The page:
Information technology usage as a moderator between disordered gambling, internet gaming addiction, and illusory control [subscription access article]

Abstract: This study tested the hypothesis as to whether the mode and time of information technology use—such as using various electronic and computing devices for gambling and collecting information related to gambling—can positively predict disordered gambling, with the effects of Internet gaming addiction and illusory control being taken into account.

A questionnaire set was administered to 677 Hong Kong secondary school students to assess their maladaptive gambling behavior, Internet gaming addiction, illusory control, and the habit of information technology use, such as the amount of time spent on watching television, browsing the Internet, and playing online gambling and non-gambling games. The results suggest that utilizing computing and electronic devices for gambling-related activities is positively indicative of disordered gambling, making use of information technology for work or study being a buffering factor.

Utilizing information technology for non-gambling activities—such as the durations of playing non-gambling games and making non-gambling purchases online—is not related to disordered gambling, albeit their positive correlations with Internet gaming addiction. Likewise, Internet gaming addiction has no association with using information technology devices for any gambling-related activities, except its very small correlation with playing online gambling games.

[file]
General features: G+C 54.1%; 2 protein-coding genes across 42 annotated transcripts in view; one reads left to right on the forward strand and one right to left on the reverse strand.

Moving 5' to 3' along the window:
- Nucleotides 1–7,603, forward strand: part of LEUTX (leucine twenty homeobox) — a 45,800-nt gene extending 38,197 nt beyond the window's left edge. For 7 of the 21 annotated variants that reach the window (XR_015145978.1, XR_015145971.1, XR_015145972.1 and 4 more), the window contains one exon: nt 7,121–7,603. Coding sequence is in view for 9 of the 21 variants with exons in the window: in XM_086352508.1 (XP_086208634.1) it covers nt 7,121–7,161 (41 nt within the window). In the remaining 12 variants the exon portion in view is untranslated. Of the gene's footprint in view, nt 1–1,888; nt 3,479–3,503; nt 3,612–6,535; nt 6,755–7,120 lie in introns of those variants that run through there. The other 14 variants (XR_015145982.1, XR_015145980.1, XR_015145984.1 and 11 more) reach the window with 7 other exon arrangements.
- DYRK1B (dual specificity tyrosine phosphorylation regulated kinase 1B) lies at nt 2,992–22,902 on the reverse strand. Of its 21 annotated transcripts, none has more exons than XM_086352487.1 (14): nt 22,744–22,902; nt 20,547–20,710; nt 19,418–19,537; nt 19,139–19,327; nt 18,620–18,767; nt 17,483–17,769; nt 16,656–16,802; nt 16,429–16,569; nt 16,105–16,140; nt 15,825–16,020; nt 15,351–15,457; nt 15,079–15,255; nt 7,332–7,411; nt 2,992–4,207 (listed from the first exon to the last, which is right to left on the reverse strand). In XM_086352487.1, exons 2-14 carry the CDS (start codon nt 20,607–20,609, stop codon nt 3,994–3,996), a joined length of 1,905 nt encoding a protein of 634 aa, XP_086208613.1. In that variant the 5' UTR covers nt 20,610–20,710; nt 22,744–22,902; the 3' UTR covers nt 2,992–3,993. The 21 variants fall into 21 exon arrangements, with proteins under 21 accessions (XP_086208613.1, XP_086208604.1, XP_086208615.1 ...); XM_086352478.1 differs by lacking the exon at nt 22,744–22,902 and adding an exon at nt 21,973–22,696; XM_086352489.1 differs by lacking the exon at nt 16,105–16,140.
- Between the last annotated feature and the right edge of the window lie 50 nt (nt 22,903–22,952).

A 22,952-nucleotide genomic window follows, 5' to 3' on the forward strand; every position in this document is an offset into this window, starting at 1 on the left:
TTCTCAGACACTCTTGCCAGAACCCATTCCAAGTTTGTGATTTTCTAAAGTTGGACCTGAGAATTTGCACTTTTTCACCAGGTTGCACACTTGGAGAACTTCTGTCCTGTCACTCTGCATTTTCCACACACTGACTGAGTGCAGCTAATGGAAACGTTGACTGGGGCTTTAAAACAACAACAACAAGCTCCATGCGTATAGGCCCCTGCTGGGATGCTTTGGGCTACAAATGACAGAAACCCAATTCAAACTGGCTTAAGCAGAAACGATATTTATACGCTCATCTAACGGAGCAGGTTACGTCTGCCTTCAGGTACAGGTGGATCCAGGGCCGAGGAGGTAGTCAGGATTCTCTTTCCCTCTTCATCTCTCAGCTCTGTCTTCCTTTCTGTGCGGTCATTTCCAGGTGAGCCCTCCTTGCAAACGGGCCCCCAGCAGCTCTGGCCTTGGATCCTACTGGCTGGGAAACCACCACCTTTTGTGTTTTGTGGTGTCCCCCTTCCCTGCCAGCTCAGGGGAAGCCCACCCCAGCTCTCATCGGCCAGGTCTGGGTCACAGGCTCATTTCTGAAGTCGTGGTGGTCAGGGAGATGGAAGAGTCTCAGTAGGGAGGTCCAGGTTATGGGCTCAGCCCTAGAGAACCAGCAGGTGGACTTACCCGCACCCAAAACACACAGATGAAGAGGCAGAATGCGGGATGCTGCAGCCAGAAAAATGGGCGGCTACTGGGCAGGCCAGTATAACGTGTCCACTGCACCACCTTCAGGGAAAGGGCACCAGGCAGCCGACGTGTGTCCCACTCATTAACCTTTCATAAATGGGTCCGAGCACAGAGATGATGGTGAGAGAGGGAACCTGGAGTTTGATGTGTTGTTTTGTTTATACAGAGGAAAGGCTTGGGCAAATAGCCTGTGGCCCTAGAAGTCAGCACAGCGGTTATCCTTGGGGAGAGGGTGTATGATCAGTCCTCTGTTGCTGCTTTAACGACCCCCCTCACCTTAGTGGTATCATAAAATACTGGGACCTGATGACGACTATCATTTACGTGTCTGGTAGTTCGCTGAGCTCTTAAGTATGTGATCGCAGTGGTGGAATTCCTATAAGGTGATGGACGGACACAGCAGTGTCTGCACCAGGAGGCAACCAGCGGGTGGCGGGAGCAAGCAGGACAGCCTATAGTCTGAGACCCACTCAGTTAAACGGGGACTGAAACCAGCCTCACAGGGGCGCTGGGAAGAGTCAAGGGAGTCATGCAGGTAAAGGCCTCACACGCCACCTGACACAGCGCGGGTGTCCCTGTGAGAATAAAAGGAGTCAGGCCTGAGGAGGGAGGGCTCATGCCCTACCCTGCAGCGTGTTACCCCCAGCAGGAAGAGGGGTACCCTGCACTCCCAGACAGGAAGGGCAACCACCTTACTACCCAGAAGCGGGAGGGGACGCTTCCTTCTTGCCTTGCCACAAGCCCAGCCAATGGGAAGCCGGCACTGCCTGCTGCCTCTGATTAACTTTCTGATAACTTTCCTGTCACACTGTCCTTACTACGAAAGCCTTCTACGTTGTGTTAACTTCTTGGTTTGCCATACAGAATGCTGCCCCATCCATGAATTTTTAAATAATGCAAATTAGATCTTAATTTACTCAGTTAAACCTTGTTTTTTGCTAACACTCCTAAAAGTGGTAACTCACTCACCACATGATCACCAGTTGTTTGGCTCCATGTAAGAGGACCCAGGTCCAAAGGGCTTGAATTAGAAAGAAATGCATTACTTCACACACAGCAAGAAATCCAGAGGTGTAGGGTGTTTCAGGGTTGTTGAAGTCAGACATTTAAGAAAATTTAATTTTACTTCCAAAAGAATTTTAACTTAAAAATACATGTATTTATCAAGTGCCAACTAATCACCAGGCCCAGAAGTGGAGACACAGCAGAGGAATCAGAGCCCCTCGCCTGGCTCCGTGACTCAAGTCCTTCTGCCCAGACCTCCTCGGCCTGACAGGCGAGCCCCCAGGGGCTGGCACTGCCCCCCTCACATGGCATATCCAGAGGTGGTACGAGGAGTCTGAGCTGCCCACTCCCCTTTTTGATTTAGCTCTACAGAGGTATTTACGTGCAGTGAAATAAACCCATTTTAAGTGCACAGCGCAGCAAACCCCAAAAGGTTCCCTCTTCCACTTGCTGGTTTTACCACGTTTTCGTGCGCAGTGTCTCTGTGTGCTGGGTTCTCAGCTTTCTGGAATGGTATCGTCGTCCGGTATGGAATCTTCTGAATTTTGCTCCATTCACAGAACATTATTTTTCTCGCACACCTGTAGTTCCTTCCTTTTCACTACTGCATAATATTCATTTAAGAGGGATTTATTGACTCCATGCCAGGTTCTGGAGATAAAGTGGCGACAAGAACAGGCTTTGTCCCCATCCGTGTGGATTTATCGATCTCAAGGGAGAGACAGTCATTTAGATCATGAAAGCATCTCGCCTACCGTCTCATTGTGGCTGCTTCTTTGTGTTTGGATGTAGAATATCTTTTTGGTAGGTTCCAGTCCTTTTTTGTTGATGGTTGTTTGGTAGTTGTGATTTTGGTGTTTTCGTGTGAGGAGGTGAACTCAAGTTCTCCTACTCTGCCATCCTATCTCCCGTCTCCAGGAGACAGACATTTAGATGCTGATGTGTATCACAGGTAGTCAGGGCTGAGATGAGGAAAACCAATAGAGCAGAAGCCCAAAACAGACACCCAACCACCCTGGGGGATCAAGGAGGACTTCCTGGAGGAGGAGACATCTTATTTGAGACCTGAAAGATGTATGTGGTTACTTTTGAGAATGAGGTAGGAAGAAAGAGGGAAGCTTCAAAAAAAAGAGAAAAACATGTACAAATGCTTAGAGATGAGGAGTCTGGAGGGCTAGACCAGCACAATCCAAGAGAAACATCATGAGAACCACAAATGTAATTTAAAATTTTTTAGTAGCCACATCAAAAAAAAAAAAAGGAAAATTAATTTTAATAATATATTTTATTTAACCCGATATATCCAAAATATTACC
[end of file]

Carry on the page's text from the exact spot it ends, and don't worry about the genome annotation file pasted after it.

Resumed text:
In addition, tablet computers may provide a convenient means for gambling activities and tend to be used by problem gamblers. It is recommended that intervention strategies targeted at secondary school students should address not only the amount of use but also the way they use information technology devices. Article details and access conditions

Yu, Calvin Kai-Ching & Fu, Wai. (2018). International Journal of Mental Health and Addiction. https://doi.org/10.1007/s11469-018-0033-3

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Gambling Fallacies: What are They and How are They Best Measured? | Open Access

Gambling fallacies are believed to be etiologically related to the development of problem gambling. However, this evidence is tenuous due to the lack of consensus on which things constitute gambling fallacies and the adequacy of instruments that ostensibly measure them. The purpose of this paper is to comprehensively identify the main gambling fallacies and examine the reliability and validity of the instruments designed to measure them…

Source: Leonard, C. A., & Williams, R. J. (2015). Gambling Fallacies: What are They and How are They Best Measured? Journal of Addiction Research & Therapy, 06(04). http://doi.org/10.4172/2155-6105.1000256